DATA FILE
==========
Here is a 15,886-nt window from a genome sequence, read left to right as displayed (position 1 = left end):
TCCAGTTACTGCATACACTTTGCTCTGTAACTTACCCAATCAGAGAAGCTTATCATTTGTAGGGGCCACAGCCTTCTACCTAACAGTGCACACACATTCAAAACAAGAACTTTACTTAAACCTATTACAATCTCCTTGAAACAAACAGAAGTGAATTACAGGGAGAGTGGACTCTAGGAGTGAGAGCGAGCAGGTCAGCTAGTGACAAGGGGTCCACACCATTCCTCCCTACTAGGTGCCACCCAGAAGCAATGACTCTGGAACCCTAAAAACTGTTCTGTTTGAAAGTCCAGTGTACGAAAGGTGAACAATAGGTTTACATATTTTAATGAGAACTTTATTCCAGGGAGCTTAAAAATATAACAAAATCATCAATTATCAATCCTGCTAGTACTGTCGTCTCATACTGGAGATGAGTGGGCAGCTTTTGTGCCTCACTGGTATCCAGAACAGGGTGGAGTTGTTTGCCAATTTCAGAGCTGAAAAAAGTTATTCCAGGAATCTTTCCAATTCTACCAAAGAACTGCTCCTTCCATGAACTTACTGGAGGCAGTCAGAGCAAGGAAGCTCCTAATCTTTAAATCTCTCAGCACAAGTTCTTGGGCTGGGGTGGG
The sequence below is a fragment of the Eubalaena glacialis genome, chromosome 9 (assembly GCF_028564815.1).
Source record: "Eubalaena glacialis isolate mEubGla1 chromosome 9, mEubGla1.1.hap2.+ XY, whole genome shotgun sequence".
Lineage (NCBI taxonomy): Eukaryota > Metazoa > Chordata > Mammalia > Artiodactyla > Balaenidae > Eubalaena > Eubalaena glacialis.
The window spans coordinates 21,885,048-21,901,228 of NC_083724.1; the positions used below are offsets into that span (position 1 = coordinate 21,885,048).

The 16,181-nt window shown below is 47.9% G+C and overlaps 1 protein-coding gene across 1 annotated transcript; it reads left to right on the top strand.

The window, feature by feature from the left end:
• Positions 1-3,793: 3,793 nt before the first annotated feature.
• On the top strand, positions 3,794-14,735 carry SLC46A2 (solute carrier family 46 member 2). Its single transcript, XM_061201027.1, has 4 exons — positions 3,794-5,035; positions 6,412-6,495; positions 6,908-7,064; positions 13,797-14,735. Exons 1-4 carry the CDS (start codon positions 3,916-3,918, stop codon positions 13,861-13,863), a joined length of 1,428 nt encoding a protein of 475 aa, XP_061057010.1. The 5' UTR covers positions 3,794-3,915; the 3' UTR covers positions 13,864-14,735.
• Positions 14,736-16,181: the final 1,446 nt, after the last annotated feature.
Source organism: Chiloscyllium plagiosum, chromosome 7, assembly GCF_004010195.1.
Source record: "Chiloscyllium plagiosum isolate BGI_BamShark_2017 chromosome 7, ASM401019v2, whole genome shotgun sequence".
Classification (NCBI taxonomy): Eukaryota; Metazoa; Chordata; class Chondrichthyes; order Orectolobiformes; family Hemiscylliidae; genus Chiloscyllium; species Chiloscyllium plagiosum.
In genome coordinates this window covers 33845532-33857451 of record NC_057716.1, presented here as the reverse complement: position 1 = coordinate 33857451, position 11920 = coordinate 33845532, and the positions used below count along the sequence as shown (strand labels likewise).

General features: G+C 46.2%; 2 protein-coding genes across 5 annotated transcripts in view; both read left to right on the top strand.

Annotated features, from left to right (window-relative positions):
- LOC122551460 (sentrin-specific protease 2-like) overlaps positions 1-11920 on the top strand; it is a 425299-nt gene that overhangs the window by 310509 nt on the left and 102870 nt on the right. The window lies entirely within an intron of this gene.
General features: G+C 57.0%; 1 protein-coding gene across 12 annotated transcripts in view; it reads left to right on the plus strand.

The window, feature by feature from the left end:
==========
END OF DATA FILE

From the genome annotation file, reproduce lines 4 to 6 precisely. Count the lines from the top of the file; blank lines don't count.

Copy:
Source record: "Eubalaena glacialis isolate mEubGla1 chromosome 9, mEubGla1.1.hap2.+ XY, whole genome shotgun sequence".
Lineage (NCBI taxonomy): Eukaryota > Metazoa > Chordata > Mammalia > Artiodactyla > Balaenidae > Eubalaena > Eubalaena glacialis.
The window spans coordinates 21,885,048-21,901,228 of NC_083724.1; the positions used below are offsets into that span (position 1 = coordinate 21,885,048).